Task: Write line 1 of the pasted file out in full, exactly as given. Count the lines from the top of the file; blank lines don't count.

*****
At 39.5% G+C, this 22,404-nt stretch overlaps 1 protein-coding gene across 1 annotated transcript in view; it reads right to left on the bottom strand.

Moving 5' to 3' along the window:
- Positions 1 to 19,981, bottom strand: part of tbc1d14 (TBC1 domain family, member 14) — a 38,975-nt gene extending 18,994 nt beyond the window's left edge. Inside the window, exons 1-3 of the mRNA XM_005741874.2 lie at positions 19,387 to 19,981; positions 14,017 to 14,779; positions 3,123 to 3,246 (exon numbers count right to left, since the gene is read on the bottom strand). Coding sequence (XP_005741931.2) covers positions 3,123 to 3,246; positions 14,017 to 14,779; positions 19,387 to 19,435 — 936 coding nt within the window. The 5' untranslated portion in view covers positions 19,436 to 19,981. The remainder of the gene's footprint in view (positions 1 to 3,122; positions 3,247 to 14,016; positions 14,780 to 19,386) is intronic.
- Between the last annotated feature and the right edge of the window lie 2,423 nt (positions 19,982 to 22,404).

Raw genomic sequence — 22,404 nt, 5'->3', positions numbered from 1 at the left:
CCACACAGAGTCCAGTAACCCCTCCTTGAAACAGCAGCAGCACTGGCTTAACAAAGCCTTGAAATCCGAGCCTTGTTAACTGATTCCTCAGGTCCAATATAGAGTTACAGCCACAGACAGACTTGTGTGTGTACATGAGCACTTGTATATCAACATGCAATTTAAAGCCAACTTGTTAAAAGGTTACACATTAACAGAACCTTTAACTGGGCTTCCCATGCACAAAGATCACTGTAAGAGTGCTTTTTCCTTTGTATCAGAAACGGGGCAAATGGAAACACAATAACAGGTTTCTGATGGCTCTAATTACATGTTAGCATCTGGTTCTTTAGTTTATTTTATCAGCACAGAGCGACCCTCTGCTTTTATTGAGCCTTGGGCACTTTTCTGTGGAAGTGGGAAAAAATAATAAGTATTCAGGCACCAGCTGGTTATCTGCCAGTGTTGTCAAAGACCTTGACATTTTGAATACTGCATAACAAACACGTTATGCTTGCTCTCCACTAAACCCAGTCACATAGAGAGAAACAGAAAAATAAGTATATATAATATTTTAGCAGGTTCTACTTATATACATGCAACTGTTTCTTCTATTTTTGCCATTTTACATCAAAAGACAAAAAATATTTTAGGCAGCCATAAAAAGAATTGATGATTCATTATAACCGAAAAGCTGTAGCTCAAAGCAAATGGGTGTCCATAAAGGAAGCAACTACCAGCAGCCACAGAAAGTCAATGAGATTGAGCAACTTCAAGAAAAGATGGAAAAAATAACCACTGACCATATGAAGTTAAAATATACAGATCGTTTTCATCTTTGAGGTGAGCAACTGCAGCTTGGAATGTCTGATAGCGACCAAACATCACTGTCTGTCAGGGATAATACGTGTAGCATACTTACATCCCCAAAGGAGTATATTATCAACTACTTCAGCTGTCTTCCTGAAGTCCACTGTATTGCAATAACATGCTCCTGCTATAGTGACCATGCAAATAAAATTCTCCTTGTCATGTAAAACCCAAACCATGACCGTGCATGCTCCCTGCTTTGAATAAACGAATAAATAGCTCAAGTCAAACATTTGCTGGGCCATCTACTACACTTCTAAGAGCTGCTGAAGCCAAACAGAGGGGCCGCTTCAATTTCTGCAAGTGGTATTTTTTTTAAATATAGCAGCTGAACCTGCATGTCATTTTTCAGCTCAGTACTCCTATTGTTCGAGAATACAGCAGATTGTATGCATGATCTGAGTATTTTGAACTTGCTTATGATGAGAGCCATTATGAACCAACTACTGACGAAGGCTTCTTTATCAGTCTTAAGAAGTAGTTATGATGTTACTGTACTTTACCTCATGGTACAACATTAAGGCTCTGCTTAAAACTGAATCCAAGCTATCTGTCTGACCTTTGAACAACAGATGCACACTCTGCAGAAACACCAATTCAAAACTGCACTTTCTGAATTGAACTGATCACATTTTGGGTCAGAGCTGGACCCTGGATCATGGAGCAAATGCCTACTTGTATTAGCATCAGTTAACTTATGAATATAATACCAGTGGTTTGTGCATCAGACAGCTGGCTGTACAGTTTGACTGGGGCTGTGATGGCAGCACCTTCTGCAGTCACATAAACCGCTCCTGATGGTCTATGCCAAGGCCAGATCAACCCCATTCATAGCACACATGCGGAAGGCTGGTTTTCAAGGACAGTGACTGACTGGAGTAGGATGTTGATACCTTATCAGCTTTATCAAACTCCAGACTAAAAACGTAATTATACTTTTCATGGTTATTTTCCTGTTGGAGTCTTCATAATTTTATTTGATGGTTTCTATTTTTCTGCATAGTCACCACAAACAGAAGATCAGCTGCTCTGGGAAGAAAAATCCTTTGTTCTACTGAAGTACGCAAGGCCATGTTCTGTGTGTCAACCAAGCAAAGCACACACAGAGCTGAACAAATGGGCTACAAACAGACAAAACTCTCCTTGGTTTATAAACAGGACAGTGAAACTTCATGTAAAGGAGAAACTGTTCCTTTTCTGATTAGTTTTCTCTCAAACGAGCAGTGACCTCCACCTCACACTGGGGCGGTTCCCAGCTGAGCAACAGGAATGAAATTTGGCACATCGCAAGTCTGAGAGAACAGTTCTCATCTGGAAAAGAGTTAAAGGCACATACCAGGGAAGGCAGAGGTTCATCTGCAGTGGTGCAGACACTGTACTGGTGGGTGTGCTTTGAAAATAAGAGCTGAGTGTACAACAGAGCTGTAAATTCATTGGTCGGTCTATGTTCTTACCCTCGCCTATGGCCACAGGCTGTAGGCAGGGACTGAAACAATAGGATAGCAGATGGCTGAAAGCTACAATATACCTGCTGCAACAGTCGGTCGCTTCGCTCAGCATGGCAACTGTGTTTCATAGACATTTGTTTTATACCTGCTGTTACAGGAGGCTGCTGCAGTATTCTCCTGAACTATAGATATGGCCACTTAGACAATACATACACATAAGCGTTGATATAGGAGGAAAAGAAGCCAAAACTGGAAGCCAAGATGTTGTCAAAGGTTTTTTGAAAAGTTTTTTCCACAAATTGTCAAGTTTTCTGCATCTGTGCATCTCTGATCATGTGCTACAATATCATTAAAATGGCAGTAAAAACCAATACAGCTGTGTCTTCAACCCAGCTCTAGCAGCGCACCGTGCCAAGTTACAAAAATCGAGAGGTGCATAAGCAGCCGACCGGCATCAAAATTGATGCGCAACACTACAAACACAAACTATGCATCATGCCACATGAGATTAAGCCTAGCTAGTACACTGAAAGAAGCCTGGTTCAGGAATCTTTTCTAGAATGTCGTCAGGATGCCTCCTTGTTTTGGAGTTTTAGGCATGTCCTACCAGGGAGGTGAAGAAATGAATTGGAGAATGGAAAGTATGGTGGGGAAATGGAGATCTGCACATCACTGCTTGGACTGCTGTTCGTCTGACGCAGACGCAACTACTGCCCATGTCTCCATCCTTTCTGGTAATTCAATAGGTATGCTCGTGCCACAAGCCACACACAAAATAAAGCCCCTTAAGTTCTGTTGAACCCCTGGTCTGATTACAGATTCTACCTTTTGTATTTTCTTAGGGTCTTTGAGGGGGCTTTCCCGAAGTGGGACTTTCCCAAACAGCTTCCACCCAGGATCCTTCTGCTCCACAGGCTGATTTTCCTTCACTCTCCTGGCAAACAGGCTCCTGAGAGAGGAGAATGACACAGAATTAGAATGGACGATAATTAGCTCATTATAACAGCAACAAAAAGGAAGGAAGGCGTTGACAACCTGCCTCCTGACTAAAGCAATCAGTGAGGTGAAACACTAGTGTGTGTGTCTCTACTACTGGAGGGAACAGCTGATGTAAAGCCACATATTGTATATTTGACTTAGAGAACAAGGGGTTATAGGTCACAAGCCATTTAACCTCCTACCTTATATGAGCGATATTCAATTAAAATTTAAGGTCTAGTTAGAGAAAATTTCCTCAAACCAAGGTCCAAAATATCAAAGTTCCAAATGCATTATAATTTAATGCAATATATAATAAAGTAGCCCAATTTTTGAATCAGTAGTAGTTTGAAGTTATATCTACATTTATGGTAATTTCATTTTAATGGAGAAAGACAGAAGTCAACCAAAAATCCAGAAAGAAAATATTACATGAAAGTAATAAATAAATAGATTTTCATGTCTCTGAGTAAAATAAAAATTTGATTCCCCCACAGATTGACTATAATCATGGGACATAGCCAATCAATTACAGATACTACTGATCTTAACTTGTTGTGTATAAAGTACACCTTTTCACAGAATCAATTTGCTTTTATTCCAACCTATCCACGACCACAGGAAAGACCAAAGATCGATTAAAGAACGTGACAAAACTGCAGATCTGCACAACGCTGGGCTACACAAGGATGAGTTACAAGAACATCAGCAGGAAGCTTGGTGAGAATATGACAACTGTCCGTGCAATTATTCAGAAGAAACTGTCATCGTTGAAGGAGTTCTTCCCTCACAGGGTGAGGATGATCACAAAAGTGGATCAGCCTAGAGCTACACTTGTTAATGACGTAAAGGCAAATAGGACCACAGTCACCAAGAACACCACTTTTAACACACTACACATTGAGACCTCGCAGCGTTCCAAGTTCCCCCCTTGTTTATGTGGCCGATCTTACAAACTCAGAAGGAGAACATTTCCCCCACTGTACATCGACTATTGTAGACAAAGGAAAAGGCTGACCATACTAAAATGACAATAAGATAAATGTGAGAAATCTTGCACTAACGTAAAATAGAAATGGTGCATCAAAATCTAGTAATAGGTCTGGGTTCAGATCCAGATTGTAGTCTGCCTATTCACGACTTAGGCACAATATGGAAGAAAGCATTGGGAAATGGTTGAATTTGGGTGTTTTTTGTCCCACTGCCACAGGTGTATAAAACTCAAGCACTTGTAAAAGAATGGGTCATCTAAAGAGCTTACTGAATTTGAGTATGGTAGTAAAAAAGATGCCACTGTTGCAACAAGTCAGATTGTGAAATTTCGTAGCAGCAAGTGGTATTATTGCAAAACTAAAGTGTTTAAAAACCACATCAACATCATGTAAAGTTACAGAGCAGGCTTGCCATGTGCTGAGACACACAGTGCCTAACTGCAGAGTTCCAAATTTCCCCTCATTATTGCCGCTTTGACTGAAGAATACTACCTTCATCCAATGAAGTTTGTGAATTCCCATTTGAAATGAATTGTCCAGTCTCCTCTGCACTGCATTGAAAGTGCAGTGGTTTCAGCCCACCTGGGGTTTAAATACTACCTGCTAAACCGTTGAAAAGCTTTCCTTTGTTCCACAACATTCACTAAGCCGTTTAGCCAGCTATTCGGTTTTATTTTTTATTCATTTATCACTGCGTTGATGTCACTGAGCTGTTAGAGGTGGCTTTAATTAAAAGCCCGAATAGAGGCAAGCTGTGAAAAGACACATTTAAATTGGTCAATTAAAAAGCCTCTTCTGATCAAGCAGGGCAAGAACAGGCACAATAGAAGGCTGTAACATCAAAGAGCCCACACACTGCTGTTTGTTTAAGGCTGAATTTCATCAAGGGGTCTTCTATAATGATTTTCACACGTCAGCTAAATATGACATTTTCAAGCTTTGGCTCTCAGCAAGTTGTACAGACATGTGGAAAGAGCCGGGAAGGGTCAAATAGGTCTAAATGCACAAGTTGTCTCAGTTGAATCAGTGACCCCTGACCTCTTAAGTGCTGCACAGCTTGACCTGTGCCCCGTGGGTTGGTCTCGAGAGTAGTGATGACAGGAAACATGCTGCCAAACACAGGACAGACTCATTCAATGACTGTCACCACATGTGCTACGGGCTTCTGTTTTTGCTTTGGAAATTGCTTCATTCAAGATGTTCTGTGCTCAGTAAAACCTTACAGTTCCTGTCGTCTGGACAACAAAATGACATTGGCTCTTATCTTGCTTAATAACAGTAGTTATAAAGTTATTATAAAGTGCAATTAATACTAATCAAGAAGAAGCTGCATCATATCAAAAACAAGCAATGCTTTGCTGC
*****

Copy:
At 39.5% G+C, this 22,404-nt stretch overlaps 1 protein-coding gene across 1 annotated transcript in view; it reads right to left on the bottom strand.